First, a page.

There are many factors involved. The first is that sharks have always been where we swim. Some years ago, the New York Times ran an article titled “Man and Shark on Long Island, An Uneasy Co-existence” in the 1970s. It had a photo of beach bathers jumping waves while, on the crest of that wave, was a toothy shark head,. yet no one was harmed. It also showed aerial shots of sharks swimming slightly beyond masses of swimmers yet, there were no incidents. It’s a simple fact. You aren’t on a shark’s menu – just like a boiled shoe isn’t on yours. Oh yeah, Aunt May’s roast may taste like an old shoe, so you spit it into a napkin when she’s not looking. (Sorry, dear departed Aunt May, but it had to come out someday!) A shark has a similar reaction when a human is very rarely bitten.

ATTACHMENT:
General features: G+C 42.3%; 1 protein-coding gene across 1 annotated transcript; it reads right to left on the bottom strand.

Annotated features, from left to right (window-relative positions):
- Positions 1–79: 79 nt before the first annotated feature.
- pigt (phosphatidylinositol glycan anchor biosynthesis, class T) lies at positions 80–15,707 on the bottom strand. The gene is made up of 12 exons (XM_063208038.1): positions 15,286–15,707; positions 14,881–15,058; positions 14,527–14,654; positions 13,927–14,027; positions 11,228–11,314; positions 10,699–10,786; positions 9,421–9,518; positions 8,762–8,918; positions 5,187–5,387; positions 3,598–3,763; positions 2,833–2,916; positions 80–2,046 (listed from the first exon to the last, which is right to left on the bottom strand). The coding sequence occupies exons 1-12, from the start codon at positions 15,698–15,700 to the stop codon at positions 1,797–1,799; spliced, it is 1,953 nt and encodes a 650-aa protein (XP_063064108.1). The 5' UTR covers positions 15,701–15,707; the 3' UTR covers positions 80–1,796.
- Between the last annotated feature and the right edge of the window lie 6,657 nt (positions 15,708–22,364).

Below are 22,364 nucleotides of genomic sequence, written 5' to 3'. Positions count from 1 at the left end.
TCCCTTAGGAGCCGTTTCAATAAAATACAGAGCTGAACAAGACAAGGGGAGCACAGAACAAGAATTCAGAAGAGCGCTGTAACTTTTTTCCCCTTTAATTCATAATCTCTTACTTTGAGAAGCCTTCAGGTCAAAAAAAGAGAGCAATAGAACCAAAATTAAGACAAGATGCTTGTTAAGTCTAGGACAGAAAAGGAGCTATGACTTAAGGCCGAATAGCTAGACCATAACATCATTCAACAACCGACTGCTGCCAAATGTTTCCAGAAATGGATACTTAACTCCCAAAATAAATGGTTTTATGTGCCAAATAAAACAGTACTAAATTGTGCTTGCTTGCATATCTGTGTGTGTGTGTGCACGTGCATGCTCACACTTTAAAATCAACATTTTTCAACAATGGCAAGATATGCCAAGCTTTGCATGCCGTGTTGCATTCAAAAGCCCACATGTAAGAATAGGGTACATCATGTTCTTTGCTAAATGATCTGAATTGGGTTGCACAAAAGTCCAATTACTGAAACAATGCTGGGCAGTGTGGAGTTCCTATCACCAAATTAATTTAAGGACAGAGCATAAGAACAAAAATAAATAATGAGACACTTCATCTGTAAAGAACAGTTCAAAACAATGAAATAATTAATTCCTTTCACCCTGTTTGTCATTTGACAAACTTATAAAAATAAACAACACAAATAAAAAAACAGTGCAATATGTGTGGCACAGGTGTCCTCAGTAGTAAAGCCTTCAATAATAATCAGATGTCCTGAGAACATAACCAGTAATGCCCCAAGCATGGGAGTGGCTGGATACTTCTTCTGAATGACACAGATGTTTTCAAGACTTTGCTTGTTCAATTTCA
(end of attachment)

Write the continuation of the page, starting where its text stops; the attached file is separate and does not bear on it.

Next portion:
The second reason is that worldwide there has been enormous pressure on sharks with 100 million murdered per year to supply the Asian craving for expensive, tasteless “shark fin” soup. In our waters and other environmentally concerned countries, shark finning, the act of catching sharks and cruelly chopping off their fins while alive so it can fall to the bottom of the sea and die, is outlawed. Our coastal water shark population is slowly increasing back to normal sustainable levels and we need sharks to have a healthy ocean. When they die, the sea will eventually die.